In 2015, actress and musician Monica Dogra sent out a message trying to crowdsource a project that was “for legislators all over the world to decriminalise all consensual acts of sex regardless of gender identification”. Dogra asked for Rs 50 lakhs to make a “high art” music video that she hoped would achieve this goal. It wasn’t long before Dogra ran into a storm of criticism. The very people she sought to help noted that the musician did not have an real engagement with the issues the LGBTQ community faced and few felt a music video could effect any real change in India’s homophobic legal system.

In September, Dogra released the music video Shiver, which was the culmination of the project. Outwardly, the song is said to be about a great number of things: inclusion, free love, but all of it doesn’t add up to much. The music video, inspired by the music of Australian singer-songwriter Sia, is instantly forgettable, while the lyrics recited with a lot of heft do not approach the subject matter with any kind of depth.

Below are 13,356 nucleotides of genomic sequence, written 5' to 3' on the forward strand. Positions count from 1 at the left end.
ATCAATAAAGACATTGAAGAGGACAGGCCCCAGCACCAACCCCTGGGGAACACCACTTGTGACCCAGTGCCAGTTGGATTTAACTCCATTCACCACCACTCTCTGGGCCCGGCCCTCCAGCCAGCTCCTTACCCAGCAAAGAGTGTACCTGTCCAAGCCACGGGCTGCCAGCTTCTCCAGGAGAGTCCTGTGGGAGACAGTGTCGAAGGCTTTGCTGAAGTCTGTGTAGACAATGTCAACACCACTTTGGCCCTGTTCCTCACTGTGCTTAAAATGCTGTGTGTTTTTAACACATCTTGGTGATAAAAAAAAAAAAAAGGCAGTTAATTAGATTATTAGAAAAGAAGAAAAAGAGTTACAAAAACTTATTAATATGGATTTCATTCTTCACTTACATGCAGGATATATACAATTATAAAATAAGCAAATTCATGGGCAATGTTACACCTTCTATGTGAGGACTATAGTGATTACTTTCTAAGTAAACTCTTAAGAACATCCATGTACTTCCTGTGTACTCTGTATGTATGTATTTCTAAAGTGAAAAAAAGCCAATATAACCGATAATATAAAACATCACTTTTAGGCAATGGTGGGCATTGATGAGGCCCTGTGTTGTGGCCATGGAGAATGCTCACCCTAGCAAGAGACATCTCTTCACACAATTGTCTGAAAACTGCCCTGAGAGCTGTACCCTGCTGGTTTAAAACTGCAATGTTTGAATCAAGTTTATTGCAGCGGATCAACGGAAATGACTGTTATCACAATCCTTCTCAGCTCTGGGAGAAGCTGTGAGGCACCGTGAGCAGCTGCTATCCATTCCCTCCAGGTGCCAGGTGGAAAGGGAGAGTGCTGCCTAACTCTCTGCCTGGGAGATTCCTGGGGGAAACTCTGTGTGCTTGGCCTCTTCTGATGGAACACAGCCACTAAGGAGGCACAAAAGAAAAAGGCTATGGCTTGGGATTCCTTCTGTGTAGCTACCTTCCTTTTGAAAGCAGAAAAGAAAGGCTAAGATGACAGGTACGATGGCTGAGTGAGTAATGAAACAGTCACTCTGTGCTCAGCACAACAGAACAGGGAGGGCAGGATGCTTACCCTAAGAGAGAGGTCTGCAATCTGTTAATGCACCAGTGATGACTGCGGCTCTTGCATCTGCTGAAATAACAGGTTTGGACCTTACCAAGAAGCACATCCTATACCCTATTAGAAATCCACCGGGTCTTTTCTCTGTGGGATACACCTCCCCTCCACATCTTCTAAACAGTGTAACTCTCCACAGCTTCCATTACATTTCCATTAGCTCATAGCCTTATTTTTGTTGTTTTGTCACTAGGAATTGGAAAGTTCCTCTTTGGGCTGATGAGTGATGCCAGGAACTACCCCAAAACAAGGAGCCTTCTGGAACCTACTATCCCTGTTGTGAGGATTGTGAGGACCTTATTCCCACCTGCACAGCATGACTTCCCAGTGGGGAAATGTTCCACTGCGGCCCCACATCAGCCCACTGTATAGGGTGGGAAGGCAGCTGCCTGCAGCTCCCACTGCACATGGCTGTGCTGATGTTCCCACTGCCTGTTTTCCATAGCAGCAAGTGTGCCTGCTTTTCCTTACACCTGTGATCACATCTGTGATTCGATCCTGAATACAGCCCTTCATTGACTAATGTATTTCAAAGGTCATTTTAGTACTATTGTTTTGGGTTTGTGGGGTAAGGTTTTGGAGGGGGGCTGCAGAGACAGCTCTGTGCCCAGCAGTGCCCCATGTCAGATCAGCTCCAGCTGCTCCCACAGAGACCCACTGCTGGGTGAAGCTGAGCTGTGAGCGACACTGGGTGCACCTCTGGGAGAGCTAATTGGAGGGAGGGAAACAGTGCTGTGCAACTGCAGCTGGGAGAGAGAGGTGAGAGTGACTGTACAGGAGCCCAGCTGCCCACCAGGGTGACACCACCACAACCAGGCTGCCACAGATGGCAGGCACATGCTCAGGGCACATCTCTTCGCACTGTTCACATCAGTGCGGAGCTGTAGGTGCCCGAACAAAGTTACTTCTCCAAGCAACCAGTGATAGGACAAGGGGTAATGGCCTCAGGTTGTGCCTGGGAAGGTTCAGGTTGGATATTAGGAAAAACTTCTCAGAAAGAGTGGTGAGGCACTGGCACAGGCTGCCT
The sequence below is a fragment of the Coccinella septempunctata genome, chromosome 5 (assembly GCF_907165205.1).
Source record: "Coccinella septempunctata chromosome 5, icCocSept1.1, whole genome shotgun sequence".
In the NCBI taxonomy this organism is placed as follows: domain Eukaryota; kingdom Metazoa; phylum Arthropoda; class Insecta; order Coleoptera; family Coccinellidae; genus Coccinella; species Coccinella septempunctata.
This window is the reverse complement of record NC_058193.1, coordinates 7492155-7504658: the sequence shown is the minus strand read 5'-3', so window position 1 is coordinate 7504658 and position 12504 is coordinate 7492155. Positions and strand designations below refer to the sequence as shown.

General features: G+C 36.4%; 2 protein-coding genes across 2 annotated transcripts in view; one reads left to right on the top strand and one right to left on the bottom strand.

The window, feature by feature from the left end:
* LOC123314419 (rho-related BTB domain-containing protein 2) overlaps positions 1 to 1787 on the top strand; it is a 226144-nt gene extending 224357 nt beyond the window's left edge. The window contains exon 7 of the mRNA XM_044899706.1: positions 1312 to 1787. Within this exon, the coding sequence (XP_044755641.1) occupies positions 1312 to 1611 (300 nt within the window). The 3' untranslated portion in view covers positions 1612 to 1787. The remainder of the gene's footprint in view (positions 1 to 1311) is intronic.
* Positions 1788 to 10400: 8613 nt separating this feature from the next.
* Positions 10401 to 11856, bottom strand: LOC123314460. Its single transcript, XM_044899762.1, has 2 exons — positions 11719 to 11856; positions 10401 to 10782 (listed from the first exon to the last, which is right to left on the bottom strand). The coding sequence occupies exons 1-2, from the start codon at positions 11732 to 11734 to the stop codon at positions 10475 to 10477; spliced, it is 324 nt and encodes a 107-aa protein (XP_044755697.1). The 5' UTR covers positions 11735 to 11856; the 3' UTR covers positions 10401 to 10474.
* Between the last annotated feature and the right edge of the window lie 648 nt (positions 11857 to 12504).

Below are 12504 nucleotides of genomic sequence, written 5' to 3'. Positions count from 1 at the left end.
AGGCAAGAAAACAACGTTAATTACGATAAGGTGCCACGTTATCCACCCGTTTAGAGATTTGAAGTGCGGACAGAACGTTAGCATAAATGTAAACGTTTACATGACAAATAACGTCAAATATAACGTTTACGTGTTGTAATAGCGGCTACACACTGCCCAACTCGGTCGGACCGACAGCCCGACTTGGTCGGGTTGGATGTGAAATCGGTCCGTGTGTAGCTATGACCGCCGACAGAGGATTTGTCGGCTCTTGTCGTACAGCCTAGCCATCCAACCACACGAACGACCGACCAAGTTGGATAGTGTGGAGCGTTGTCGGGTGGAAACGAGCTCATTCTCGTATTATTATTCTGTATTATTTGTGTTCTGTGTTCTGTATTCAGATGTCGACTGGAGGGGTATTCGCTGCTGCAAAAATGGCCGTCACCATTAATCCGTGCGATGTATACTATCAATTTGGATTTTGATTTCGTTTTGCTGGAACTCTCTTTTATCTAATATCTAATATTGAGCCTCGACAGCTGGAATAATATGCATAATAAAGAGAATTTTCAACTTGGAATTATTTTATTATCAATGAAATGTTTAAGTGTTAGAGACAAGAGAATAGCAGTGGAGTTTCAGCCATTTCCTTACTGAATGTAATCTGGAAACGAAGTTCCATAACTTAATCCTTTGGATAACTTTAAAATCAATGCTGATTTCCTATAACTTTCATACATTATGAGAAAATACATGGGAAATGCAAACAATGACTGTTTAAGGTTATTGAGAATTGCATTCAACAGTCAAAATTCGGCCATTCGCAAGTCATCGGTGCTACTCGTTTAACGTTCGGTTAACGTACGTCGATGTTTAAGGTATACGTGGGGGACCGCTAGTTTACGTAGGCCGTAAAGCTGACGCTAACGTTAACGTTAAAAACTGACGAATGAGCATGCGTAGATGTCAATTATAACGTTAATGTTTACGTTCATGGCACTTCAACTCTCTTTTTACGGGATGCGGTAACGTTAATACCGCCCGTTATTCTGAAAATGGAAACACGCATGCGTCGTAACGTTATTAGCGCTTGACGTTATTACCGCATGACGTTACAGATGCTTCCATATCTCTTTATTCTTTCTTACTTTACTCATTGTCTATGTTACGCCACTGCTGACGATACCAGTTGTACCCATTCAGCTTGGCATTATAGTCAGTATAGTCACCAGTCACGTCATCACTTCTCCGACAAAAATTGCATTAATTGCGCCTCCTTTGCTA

Over the past weekend, Dogra released her latest project – a collaboration with actress-musician Anushka Machanda and for DJ Nanok’s forthcoming album titled Lay You Down. The video features the performers in various states of embrace and undress and is gaining popularity on the internet not for the message behind it but for its risque, NFSW quality.

While few realistic depictions of same-sex love exist in Indian pop culture, there is a great number of sensitively made videos on the internet. When placed next to those, Dogra’s tune seems to be another attempt to capitalise on a sensitive issue without according it the seriousness and insight that it deserves.